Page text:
April 22, 2024

Not out of the Woods

By Jay Friess

Photo by John Douglass

When Defense Secretary Leon Panetta visited Hazelrigg Hanger at Naval Air Station Patuxent River Friday, the Joint Strike Fighter program strove to give visitors the impression that the program is back on track.

The event was tightly choreographed. The press were efficiently shuttled to the hangar for a pre-event briefing given by a Navy test pilot, which closely resembled the talking points of an online briefing done by two Lockheed Martin contract test pilots the day before. The areas roped off for the press ensured that all camera angles would include flattering views of a dramatically lit F-35B Lightning II. And no one, other than Panetta’s personal press pool, was able to ask the secretary uncomfortable questions about the progress of the troubled Marine program.

Believe it or not, this was a positive sign that the program is getting back on track.

My last visit to Hazelrigg Hangar was in August 2010 during a tour by local dignitaries. The F-35B program was then falling behind its testing schedule. BF-2, the program’s “go fast” plane for testing the flight envelope of the short takeoff and vertical landing variant of the jet, stood in the hangar with a broken roll nozzle hatch swinging limply from its wing. The government spokesman leading the tour expressed more concern about pictures being taken of the jet’s proprietary exhaust plug than explaining the program’s impact on the Southern Maryland economy.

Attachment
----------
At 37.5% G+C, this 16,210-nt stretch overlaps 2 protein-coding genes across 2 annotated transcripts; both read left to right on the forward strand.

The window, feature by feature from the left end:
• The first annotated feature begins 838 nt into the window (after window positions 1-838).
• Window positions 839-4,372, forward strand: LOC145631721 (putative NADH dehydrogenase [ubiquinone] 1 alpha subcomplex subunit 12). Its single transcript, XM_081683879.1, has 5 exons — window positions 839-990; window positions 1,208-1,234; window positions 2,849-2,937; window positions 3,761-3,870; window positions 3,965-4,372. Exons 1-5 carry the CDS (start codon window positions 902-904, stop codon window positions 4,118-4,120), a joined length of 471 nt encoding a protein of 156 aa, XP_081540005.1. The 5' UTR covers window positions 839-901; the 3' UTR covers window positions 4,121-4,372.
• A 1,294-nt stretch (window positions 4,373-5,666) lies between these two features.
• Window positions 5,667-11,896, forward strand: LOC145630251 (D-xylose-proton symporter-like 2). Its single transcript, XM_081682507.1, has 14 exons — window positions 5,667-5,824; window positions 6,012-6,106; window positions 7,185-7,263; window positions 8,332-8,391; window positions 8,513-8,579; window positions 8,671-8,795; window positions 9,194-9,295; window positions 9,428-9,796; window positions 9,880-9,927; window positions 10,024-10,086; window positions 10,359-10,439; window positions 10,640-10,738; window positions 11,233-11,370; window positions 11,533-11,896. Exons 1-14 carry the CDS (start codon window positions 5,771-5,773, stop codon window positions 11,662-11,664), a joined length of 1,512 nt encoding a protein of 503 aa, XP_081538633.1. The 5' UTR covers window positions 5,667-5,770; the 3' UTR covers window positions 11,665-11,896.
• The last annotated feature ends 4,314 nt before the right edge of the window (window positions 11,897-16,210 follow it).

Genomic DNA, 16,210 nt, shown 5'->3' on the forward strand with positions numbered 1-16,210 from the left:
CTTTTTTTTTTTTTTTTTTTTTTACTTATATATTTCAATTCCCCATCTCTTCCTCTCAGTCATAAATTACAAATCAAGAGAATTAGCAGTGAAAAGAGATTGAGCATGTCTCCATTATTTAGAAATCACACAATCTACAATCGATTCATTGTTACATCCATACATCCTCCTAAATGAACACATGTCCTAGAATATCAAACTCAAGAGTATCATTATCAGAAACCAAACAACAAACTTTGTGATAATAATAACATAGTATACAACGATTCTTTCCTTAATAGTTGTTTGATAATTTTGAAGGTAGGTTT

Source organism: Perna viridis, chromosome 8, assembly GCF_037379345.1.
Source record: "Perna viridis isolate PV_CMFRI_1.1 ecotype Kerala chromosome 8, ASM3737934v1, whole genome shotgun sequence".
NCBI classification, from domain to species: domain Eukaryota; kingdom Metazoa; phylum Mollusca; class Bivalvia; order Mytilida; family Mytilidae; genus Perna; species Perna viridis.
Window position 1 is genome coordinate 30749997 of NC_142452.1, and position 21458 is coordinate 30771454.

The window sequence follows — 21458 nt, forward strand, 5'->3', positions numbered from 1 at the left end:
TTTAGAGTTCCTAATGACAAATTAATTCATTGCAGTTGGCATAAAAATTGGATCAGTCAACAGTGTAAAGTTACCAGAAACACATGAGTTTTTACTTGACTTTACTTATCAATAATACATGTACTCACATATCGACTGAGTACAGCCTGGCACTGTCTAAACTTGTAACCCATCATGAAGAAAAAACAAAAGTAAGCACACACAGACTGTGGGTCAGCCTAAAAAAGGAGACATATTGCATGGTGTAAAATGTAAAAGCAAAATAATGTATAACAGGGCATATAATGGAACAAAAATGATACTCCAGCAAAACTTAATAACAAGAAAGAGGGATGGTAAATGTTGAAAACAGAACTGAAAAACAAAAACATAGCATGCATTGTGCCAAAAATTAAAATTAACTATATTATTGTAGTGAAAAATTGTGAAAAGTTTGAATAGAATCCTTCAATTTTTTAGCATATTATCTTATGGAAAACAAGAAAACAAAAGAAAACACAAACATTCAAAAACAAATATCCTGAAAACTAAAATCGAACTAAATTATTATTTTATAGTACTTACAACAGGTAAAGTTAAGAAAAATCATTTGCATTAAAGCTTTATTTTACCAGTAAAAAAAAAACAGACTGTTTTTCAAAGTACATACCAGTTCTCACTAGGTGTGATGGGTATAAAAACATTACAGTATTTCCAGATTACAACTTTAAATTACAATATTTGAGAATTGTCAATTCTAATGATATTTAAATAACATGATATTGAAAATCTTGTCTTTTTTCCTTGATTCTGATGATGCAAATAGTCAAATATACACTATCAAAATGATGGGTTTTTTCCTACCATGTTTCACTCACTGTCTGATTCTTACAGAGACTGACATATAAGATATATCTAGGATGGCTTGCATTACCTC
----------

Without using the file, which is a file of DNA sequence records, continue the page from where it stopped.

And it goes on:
Five months later, then defense secretary Robert Gates put the F-35B variant on probation, threatening to cancel it if more progress was not made.

And, over the last year, the F-35B integrated test team has stepped up its game. The team completed more tests than were scheduled and even took the planes on a trip out to the USS Wasp for sea testing. Still, according to the Pentagon’s Director of Operational Test and Evaluation Report, issued this month, the plane is still 9 percent behind its developmental timeline.

Panetta’s decision to take the program off its two year probation a year early has less to do with the program’s progress and more to do with it being a prime target for Congressional budget cutters. The White House has already announced nearly half a trillion dollars in cuts for the military over the next ten years, and, because of the failure of the Congressional budget super committee this year, another half trillion in automatic cuts could be on the way. Taking the program off probation was a necessary step if the Pentagon plans to argue to fund the program.

As Panetta told the audience last week, we’re not out of the woods yet.


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